*By Michael Hartley*

In the Math Architect Game, players take the role of an architect - the goal is to design a plan for an apartment, like the one shown at the right. On another page, I have an online version of math architect. This page explains how to play the game offline. All you need is a piece of paper and a pencil for each player, and a way to generate random numbers from 100 to 1000.

Generating random numbers might be tricky. Here's some ideas.

- If you get hold of some 10 sided dice, you can roll three at a time. As long as you agree which one represents the 100's, 10's and 1's digits respectively, you have an instant random number from 0 to 999. If the number is less than 100, then re-roll.
- Some calculators have a random number generator. Look for a button labeled
**RND** - You could make a spinner out of cardboard, with 10 segments labeled 0 to 9.
- You could work through the digits of pi. The decimal digits of this important number don't show any pattern, no matter how many you work though. For most practical purposes, they are random strings of digits. You can get 100,000 digits of pi from this page. Choose a row at random, and start working across the row, pulling off the digits in groups of three to get your numbers from 0 to 999.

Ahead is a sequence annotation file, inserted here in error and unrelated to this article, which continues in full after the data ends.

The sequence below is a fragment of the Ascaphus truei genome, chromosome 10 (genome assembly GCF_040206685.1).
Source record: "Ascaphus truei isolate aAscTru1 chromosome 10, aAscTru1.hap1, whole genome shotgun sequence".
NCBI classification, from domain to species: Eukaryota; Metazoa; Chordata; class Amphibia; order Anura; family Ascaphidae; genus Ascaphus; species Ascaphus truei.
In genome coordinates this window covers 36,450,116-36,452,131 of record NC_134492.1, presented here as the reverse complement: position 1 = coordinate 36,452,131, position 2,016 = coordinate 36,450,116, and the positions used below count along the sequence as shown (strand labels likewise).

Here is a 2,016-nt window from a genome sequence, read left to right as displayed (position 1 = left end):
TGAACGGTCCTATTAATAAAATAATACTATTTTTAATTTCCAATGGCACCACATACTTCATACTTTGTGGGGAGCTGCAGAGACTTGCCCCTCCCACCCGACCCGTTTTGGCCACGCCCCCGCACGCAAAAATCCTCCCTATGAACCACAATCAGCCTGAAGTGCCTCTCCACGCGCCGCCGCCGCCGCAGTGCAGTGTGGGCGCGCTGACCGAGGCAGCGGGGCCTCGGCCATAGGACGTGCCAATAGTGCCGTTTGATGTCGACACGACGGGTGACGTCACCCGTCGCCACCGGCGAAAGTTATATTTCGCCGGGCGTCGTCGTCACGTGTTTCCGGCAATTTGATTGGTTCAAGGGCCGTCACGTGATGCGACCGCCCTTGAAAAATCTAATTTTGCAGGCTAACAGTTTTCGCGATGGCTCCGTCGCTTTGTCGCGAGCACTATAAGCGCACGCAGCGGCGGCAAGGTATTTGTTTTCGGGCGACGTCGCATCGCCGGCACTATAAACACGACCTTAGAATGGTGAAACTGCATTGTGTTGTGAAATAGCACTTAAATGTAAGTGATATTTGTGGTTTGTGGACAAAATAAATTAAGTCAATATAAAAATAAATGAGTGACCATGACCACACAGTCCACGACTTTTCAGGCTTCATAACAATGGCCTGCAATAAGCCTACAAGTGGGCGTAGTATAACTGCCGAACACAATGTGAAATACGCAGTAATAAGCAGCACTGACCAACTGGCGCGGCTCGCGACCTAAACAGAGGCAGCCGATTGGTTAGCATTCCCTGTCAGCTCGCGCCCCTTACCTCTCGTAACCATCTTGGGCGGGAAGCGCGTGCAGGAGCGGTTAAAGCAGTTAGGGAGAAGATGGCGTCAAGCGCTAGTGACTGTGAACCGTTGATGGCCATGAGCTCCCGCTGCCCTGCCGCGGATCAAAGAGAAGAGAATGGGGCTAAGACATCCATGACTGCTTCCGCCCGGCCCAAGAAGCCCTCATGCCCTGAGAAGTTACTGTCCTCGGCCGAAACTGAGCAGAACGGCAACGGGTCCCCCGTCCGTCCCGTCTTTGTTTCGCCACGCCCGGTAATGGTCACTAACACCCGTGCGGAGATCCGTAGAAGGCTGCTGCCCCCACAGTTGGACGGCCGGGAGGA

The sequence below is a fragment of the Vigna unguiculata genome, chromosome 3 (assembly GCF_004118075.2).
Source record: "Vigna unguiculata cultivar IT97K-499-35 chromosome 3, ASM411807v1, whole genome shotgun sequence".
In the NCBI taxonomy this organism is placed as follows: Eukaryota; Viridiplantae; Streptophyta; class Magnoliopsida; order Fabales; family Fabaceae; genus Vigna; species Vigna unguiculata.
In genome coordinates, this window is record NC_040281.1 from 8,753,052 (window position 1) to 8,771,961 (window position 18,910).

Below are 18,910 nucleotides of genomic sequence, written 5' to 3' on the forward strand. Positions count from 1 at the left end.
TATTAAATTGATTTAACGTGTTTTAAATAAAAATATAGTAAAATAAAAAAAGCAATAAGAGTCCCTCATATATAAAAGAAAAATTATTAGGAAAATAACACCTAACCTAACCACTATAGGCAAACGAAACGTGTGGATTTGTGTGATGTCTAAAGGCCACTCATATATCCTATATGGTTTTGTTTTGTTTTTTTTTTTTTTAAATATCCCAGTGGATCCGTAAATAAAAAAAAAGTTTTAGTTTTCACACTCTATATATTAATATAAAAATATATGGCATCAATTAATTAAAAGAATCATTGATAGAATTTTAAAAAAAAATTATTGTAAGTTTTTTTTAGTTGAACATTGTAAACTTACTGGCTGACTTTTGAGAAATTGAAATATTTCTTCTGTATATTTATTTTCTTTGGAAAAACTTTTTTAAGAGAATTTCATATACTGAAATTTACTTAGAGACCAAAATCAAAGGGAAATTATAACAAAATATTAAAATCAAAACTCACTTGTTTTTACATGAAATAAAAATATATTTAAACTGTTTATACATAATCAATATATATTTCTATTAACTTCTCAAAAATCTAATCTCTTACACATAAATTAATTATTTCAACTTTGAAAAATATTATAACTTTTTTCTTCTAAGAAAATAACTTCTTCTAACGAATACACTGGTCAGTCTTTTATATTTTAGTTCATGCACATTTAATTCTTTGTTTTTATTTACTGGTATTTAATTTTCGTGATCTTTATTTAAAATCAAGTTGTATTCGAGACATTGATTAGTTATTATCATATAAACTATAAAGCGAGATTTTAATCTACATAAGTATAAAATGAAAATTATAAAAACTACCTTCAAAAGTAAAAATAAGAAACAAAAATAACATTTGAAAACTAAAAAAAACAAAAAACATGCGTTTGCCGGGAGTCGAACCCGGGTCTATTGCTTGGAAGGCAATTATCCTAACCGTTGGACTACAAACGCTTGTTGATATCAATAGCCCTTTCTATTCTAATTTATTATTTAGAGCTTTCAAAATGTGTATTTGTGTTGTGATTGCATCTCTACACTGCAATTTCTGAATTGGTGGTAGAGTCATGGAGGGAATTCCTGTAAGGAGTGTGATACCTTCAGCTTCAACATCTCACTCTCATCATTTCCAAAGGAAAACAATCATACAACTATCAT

- There are, of course, zillions of random number generators on the web. Here's one you can use to play math architect :

- Worst come to worst, you can get a digit from 0 to 9 by rolling two normal 6-sided dice, subtracting 2, and re-rolling if you got two sixes. This gives digits like 5 or 6 a much better chance of coming up than 1 or 2 or 9, but that should be fine for this game.

Anyway, once you've chosen a random number from 100 to 1000, that's the area of the apartment players must design. Each room of the apartment must be square, and the total area must be the selected number. The players can either do the design on graph paper, or by writing out the sizes of the rooms in the apartment. The player who designs an apartment with the correct area, with all rooms square, using the smallest number of rooms, wins a point. If two or more players each have the same number of rooms, they each get one point. Then, a new random number is chosen for the next design project.

It might be wise to use a calculator to check that the area of each apartment design, to make sure it's correct!

This game could be played with a teacher of parent leading the game as the referee and arbiter of disputes, or alternatively everyone present could be playing, with players taking tuns to roll the dice or spin the spinners.

If the rules are not clear from this description, hop over to the online game and play for a while until the rules make sense!

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